In the 25 women with normal umbilical artery Doppler only four developed IUGR (16%) and 10 had a perinatal death (40%). Among the 30 patients with abnormal Doppler parameters 24 (80%) had IUGR and there were eight perinatal deaths (27%). Doppler parameters were significant predictors of IUGR (P < 0.01), while perinatal death was not predicted (P = 0.294).

The association between perinatal mortality and MRI findings was further explored using logistic regression analysis. In this model perinatal death was used as the dependent variable and gestational age at MRI, extent of MRI-detected vascular lesions and umbilical artery Doppler abnormality were independent variables. This analysis showed that gestational age at MRI (P < 0.05; odds ratio (OR) 0.894) and the extent of the vascular lesion (P < 0.05; OR 1.032) were significant determinants of perinatal mortality, whereas abnormal umbilical artery Doppler had no independent impact (P = 0.38; OR 0.466). Accuracy of the prediction was 82%, sensitivity was 67% and specificity was 89%.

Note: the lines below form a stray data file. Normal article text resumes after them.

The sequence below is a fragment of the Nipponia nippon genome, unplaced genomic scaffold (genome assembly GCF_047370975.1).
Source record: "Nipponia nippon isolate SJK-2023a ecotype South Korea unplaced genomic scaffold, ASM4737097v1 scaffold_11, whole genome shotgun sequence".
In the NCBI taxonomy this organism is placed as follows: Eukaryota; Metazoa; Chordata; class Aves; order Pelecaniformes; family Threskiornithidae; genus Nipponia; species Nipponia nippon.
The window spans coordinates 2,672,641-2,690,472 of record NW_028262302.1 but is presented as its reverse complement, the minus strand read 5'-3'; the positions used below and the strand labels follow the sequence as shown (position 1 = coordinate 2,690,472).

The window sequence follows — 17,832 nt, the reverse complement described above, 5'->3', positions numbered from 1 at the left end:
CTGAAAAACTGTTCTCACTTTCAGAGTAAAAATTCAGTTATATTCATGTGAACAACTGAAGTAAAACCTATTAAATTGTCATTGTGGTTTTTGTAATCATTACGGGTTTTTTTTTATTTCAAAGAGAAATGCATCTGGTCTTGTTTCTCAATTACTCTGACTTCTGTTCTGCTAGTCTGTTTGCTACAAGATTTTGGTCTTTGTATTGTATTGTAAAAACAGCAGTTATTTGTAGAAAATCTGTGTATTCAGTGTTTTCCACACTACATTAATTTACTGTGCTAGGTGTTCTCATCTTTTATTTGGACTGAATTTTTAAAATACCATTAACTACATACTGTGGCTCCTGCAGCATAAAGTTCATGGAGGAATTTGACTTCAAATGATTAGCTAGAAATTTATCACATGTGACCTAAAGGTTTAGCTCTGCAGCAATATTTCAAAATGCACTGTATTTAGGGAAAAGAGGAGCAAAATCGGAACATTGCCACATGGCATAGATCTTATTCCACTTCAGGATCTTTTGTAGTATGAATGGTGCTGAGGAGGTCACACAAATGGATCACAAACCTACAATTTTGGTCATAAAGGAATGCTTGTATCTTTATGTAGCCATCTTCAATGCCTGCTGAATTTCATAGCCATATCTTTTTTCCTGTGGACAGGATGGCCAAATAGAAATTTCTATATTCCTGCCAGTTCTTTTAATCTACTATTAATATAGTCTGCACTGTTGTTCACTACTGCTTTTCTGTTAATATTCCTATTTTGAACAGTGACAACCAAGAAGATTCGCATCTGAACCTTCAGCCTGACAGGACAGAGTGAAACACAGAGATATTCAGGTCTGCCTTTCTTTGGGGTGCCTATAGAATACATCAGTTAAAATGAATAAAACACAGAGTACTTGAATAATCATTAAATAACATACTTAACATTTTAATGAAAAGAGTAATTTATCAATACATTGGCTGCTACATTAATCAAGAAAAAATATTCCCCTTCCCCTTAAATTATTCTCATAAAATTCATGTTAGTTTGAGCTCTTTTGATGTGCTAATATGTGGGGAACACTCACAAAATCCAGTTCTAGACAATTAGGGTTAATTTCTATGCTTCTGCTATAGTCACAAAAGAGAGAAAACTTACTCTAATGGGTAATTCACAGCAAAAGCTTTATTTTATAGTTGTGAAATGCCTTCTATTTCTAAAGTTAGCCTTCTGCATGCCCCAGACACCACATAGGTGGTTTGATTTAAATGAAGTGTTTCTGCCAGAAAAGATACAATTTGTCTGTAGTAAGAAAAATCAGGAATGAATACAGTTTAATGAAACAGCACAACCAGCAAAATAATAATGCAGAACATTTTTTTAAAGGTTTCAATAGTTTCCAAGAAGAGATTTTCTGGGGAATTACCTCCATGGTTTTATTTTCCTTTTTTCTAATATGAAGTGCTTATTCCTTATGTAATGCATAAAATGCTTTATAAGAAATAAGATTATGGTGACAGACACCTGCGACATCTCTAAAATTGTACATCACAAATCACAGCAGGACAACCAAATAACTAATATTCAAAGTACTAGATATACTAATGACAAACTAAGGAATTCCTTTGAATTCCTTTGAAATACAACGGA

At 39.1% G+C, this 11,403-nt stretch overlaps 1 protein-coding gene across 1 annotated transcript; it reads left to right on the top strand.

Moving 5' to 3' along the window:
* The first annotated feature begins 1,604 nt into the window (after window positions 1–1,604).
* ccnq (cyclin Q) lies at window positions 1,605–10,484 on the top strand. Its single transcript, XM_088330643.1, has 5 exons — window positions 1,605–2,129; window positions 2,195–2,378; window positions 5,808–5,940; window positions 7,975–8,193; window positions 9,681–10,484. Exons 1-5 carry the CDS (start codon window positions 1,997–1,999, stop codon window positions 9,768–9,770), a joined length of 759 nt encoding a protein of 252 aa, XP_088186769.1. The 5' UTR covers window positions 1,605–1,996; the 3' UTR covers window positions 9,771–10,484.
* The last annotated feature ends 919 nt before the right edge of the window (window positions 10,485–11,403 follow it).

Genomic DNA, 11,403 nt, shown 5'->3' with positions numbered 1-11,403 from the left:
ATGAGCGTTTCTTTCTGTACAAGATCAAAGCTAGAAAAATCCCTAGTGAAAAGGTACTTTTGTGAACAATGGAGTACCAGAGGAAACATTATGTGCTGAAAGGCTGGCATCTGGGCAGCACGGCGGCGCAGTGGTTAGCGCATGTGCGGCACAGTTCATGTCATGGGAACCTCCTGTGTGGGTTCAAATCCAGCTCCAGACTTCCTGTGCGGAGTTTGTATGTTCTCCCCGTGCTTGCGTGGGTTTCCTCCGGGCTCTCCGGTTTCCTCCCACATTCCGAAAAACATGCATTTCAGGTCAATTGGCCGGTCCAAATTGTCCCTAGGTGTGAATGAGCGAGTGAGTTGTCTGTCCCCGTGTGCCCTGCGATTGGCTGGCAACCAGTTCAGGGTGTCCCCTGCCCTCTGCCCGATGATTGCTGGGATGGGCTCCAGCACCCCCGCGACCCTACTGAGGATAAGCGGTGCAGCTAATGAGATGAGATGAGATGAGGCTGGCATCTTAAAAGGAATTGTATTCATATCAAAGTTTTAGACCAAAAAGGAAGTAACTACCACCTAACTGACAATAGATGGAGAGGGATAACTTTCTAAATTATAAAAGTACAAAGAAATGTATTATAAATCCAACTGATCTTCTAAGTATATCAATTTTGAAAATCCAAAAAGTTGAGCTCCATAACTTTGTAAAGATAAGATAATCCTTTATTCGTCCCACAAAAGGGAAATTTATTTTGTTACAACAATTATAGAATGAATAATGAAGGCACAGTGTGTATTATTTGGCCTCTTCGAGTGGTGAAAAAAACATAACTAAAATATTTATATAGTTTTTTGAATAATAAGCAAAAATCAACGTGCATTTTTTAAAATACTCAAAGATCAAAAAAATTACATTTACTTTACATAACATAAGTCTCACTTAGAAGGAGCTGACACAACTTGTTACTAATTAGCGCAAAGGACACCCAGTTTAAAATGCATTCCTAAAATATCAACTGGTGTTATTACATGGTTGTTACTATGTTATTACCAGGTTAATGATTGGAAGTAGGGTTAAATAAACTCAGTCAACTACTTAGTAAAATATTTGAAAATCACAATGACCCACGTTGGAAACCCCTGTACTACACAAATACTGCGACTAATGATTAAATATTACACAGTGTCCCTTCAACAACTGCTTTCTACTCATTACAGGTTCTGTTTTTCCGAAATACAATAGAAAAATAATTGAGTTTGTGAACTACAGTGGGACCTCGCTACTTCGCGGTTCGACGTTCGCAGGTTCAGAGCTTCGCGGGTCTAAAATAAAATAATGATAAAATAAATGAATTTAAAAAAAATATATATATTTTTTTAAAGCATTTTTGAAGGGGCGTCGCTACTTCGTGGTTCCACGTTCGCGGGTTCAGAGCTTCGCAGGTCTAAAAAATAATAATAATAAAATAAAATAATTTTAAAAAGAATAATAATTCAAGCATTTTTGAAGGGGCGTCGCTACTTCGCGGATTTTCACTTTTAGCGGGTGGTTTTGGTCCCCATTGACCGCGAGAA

Prenatal evaluation of the placenta and its function is currently almost exclusively based on ultrasonographic techniques. Specifically, the documentation of vascular abnormalities requires Doppler ultrasound of maternal or fetal compartments of the placenta. The ability to accurately characterize a variety of placental abnormalities by prenatal MRI opens up the possibility of applying this imaging technique for prognostic placental evaluation. To date, pathologies of the placenta have not been considered a ‘classic’ indication for fetal MRI. As we have included imaging of the placenta in our standard MRI protocol, our experience in this field has grown over recent years. This study evaluated the predictive value of prenatal placental MRI-detected vascular placental pathology on perinatal outcome in patients with known umbilical artery Doppler status.